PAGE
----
In an increasingly difficult market, satellite television provider DirecTV is finding that it is being challenged by the ever growing costs of programming.
But who isn’t, right?
The subject of a dispute between Cablevision and ABC came up recently at the Credit Suisse Global Media & Communications Convergence Conference which was held in Palm Beach, Florida. When questioned about the dispute senior VP of Financial Planning Jon Rubin stated that because of higher fees being expected by programming providers the company was having to take a long hard look at dropping some of those channels and/or changing channel lineups.
While the dispute did carry over until just after the beginning of the Oscars on Sunday, Cablevision viewers finally were able to receive the broadcast. The trouble comes in when the costs of programming rise and these are not passed on to consumers in turn. Most consumers feel that they pay too much for the programming they receive. Raising prices at this point could turn DirecTV customers against providers in a heartbeat.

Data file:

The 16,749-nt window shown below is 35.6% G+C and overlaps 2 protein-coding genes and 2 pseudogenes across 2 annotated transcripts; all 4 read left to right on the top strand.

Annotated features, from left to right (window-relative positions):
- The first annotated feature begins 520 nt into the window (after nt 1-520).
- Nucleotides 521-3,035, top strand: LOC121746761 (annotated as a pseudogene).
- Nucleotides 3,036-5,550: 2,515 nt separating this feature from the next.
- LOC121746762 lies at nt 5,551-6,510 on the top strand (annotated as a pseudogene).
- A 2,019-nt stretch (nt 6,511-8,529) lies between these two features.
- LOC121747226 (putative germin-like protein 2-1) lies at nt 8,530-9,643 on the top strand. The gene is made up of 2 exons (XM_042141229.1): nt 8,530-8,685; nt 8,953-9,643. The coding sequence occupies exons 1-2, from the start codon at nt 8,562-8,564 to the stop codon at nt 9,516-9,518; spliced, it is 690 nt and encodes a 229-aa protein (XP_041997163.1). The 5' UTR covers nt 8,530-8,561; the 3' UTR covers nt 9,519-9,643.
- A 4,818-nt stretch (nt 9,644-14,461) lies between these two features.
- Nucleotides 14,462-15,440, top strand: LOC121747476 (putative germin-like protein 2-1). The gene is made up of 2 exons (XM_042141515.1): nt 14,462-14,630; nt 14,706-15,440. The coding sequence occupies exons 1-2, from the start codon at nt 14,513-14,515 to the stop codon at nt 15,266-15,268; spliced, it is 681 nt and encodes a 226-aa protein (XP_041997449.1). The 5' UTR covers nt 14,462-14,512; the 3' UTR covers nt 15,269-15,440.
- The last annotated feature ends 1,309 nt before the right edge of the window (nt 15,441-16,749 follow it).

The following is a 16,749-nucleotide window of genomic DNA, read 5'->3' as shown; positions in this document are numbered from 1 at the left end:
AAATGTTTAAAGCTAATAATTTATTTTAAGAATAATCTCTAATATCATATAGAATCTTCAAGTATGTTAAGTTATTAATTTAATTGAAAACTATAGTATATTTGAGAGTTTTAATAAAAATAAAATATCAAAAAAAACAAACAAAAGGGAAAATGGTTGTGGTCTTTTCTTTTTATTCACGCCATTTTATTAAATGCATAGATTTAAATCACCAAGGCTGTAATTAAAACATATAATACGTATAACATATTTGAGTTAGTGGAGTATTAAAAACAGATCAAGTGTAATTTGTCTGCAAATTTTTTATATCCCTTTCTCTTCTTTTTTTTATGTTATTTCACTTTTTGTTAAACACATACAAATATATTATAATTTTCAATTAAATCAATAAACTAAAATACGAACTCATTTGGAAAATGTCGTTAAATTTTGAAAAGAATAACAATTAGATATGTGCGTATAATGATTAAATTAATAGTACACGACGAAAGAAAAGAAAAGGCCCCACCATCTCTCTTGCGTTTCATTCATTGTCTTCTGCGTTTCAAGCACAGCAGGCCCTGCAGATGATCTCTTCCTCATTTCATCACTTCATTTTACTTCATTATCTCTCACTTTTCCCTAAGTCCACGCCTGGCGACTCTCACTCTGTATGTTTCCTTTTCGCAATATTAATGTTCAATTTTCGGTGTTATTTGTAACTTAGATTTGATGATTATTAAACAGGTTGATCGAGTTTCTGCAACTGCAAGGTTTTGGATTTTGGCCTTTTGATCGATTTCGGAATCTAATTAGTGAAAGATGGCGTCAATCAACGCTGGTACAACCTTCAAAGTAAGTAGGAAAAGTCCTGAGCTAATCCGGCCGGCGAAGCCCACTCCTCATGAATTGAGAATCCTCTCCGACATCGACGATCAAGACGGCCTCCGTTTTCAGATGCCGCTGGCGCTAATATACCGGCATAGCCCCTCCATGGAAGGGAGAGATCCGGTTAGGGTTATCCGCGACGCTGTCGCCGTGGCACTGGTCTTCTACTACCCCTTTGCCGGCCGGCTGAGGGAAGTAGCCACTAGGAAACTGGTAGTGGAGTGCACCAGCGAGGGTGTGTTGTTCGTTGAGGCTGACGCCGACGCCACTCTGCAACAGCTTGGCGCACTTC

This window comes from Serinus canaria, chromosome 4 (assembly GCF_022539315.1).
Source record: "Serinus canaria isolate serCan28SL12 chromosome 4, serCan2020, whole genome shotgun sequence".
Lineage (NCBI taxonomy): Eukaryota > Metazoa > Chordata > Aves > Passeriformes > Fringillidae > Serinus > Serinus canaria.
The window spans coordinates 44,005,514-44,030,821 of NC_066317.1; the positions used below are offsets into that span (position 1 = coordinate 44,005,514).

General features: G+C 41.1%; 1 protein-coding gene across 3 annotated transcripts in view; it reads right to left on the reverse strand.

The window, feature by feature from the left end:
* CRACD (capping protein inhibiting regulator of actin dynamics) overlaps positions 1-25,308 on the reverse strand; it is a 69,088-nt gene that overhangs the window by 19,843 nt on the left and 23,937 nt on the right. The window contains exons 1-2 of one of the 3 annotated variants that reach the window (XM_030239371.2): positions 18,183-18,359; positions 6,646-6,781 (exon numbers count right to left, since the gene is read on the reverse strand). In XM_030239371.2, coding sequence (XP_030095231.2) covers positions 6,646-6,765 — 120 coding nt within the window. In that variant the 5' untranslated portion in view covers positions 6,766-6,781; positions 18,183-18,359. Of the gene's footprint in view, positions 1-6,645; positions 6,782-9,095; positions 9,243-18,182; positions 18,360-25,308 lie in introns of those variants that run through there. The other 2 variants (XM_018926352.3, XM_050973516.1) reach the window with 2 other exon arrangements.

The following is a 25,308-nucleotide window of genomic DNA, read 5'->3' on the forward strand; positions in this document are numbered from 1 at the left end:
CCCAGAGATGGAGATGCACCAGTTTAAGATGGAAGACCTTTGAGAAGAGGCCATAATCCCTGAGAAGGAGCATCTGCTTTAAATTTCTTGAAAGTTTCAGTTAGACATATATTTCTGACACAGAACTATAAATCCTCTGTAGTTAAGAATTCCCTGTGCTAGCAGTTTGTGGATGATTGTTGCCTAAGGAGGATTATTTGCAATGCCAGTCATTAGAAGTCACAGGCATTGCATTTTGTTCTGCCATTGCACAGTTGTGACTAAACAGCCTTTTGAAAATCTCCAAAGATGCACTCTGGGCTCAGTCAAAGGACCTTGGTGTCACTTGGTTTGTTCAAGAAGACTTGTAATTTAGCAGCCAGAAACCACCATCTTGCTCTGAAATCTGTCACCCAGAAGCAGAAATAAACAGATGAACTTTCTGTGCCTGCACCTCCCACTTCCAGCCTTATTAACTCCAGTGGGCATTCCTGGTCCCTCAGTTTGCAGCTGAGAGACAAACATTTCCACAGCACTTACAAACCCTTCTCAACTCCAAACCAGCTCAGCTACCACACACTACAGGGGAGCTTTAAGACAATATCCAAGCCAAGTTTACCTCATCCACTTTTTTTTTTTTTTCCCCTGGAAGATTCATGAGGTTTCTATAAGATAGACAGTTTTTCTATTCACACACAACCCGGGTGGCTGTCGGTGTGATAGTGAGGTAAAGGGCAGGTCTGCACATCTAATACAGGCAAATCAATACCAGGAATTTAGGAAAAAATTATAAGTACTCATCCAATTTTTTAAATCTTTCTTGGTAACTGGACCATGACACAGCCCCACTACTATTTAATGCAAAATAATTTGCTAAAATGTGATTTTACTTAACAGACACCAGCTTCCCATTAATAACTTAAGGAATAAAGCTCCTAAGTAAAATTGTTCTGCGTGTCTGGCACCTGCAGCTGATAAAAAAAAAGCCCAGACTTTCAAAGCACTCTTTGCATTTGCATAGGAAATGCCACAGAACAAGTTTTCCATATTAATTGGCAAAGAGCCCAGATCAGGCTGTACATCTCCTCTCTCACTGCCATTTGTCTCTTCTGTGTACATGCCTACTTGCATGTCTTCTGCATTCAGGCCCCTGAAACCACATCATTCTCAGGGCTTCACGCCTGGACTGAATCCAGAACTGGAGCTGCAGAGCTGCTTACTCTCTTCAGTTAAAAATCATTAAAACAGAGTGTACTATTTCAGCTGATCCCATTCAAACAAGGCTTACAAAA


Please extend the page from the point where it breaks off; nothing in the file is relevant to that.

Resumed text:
With profit margins taking a dive and an economy that is leading consumers to worry more about essentials and less about entertainment, it is no wonder as to why investors remain somewhat apprehensive about the future of the company’s stocks. When questioned on the potential for growth in 2010, Rubin seemed to be quite optimistic even with the tough competition the company is currently facing.
Another subject that came up during the conference concerned the future prospects for 3D programming going mainstream. According to Rubin, the 3D programming planned for release this year, which includes select movies and possibly some sports as well, may not pick up a great deal of popularity during its initial release. He did feel, however, that it would eventually become mainstream and certainly fit right into DirecTV’s business model.
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